Forty-three second elapsed between the time Oconee County Board of Commissioners Chairman Melvin Davis called for a motion last night and when Commissioner Jim Luke offered one.
And 11 seconds elapsed between the time when Luke made his motion and Commissioner John Daniell seconded it.
The second motion, by Daniell, seconded by Commissioner Mark Saxon, also took little time to emerge and also passed quickly and unanimously.
That second motion denied Garrett’s request for a hardship variance to operate his facility on what the county designates as a Minor Collector.
Following that second vote, Chairman Davis called for a five-minute recess, and the audience started to breath normally again.
Most of the 160 plus in attendance left before the meeting resumed about 10 minutes later.
When the commissioners returned to action, they appointed both of the citizens who had applied for the single opening on the Hard Labor Creek Regional Reservoir Management Board to that body.
That action returned to the management board former Commissioner Chuck Horton, who had been removed from the body in February, and appointed John Caudill anew. Both will serve as alternates to voting members.
The BOC also spent $87,500 to place a protective easement in perpetuity on a 43-acre farm owned by William D. and Kathy H. Shelnutt as part of the county’s farmland protection program. The farm is at 2811 New High Shoals Road west of Watkinsville.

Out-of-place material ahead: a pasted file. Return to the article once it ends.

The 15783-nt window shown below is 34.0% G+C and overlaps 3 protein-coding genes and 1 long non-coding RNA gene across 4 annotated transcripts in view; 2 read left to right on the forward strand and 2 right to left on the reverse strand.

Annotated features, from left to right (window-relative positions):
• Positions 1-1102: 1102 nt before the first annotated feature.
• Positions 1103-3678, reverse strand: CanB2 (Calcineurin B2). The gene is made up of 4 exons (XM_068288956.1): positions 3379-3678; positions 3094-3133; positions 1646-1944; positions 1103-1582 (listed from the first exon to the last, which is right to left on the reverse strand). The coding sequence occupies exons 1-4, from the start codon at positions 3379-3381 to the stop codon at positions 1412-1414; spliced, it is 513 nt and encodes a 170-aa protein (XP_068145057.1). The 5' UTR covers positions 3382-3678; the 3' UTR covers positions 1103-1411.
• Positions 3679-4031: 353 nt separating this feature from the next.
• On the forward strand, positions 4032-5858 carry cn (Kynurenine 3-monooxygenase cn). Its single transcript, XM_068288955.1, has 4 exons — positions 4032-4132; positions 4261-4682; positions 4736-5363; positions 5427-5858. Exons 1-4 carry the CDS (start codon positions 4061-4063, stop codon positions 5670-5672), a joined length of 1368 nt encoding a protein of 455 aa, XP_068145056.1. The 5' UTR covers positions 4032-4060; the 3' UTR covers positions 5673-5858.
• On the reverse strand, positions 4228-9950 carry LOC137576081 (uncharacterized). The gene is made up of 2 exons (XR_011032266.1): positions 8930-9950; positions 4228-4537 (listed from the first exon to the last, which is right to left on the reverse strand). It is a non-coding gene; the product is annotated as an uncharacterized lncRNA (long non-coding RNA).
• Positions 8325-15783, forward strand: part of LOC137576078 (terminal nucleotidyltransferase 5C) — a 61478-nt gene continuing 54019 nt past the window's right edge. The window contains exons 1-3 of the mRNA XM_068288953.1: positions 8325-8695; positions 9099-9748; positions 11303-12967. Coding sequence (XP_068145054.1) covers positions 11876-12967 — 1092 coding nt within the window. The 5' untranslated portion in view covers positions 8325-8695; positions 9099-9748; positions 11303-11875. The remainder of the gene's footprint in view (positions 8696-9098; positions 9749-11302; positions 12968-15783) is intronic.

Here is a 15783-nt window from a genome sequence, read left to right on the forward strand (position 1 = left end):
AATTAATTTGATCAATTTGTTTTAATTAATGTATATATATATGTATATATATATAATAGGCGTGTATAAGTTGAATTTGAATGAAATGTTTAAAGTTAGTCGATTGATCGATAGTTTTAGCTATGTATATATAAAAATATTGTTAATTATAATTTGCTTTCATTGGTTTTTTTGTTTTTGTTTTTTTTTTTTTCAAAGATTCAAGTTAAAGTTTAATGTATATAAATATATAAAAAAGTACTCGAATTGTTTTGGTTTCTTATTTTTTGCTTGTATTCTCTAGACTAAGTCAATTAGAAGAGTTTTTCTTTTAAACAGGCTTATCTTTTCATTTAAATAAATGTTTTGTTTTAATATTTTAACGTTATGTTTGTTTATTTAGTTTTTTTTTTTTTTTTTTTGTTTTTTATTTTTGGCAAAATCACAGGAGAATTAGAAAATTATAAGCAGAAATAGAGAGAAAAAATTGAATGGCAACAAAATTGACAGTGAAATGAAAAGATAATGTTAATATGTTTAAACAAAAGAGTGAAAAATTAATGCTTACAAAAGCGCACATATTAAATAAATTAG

The commissioners reaffirmed their policy that future capacity in the county’s two sewage treatment facilities is to be devoted to commercial use and decided to classify assisted living facilities as commercial, rather than residential, users.
The BOC took no action on a beer and wine license request for University 16 Stadium Theatre being built in Epps Bridge Centre after being informed that the proper time between application and decision had not elapsed.
The voting on the Garrett requests took only a little more than two minutes, even with the pauses.
Before the votes, the commissioners heard 10 minutes of presentation by Planning Department staff, 40 minutes of arguments from the Bernard Garrett family and its representatives, and nearly the same amount of time of arguments against the proposals from citizens.
The commissioners also asked 35 minutes worth of questions of county staff, of the Garretts and of the Garretts’ representatives.
The commissioners had moved the meeting from their usual meeting room on the second floor of the courthouse to Courtroom 1 on the third floor because they anticipated the large crowd that developed.
The courtroom was filled to capacity, with extras lined up along the side aisles and backing up into the hallway.
Garretts Repeated Presentations
The presentation by the Garretts was in part a replay of the presentation they had made to the Planning Commission on April 15, when that body recommended 9-2 that the BOC approve the special use permit.
Katie Garrett, 21, daughter of Bernard Garrett, began by tracking the farming history of the family. Simon Garrett, 32, argued that the county needed the kind of recycling facility he and his family want to operate at the Dials Mill Road property as a spinoff of the family’s Roll Off Systems.